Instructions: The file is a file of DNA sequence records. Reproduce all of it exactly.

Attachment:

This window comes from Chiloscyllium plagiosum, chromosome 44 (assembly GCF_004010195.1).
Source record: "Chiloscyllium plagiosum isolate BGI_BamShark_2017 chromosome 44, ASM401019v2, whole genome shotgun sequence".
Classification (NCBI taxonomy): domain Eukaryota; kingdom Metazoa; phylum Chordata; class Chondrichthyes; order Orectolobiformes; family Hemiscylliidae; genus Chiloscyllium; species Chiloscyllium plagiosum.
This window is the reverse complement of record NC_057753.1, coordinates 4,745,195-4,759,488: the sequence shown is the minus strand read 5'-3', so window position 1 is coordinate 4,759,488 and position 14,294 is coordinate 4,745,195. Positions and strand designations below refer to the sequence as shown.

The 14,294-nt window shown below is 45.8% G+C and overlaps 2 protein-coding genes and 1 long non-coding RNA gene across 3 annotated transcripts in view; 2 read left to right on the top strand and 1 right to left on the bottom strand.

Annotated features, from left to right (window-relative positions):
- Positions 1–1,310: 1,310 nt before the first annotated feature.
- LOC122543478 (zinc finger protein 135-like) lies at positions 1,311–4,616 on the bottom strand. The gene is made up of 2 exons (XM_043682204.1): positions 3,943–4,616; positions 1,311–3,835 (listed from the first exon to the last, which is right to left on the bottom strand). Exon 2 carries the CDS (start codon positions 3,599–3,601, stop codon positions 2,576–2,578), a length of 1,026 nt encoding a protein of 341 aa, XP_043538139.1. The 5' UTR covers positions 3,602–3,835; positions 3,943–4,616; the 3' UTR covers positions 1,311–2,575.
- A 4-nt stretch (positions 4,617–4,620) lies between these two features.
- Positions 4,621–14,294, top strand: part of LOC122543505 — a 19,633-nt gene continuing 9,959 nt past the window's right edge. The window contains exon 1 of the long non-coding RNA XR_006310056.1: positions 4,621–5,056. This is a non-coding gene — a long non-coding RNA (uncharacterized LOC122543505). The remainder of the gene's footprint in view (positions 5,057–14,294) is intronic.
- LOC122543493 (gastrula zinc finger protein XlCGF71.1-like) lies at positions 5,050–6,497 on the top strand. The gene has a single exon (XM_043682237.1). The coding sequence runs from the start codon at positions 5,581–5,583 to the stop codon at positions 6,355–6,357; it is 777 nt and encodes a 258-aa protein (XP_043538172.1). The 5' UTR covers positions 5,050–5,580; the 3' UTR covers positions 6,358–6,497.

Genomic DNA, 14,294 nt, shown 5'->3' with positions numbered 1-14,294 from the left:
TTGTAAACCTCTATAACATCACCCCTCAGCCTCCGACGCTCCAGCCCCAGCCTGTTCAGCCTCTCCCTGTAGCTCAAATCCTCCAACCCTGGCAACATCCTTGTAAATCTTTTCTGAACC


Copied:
This window comes from Chiloscyllium plagiosum, chromosome 44 (assembly GCF_004010195.1).
Source record: "Chiloscyllium plagiosum isolate BGI_BamShark_2017 chromosome 44, ASM401019v2, whole genome shotgun sequence".
Classification (NCBI taxonomy): domain Eukaryota; kingdom Metazoa; phylum Chordata; class Chondrichthyes; order Orectolobiformes; family Hemiscylliidae; genus Chiloscyllium; species Chiloscyllium plagiosum.
This window is the reverse complement of record NC_057753.1, coordinates 4,745,195-4,759,488: the sequence shown is the minus strand read 5'-3', so window position 1 is coordinate 4,759,488 and position 14,294 is coordinate 4,745,195. Positions and strand designations below refer to the sequence as shown.

The 14,294-nt window shown below is 45.8% G+C and overlaps 2 protein-coding genes and 1 long non-coding RNA gene across 3 annotated transcripts in view; 2 read left to right on the top strand and 1 right to left on the bottom strand.

Annotated features, from left to right (window-relative positions):
- Positions 1–1,310: 1,310 nt before the first annotated feature.
- LOC122543478 (zinc finger protein 135-like) lies at positions 1,311–4,616 on the bottom strand. The gene is made up of 2 exons (XM_043682204.1): positions 3,943–4,616; positions 1,311–3,835 (listed from the first exon to the last, which is right to left on the bottom strand). Exon 2 carries the CDS (start codon positions 3,599–3,601, stop codon positions 2,576–2,578), a length of 1,026 nt encoding a protein of 341 aa, XP_043538139.1. The 5' UTR covers positions 3,602–3,835; positions 3,943–4,616; the 3' UTR covers positions 1,311–2,575.
- A 4-nt stretch (positions 4,617–4,620) lies between these two features.
- Positions 4,621–14,294, top strand: part of LOC122543505 — a 19,633-nt gene continuing 9,959 nt past the window's right edge. The window contains exon 1 of the long non-coding RNA XR_006310056.1: positions 4,621–5,056. This is a non-coding gene — a long non-coding RNA (uncharacterized LOC122543505). The remainder of the gene's footprint in view (positions 5,057–14,294) is intronic.
- LOC122543493 (gastrula zinc finger protein XlCGF71.1-like) lies at positions 5,050–6,497 on the top strand. The gene has a single exon (XM_043682237.1). The coding sequence runs from the start codon at positions 5,581–5,583 to the stop codon at positions 6,355–6,357; it is 777 nt and encodes a 258-aa protein (XP_043538172.1). The 5' UTR covers positions 5,050–5,580; the 3' UTR covers positions 6,358–6,497.

Genomic DNA, 14,294 nt, shown 5'->3' with positions numbered 1-14,294 from the left:
TTGTAAACCTCTATAACATCACCCCTCAGCCTCCGACGCTCCAGCCCCAGCCTGTTCAGCCTCTCCCTGTAGCTCAAATCCTCCAACCCTGGCAACATCCTTGTAAATCTTTTCTGAACC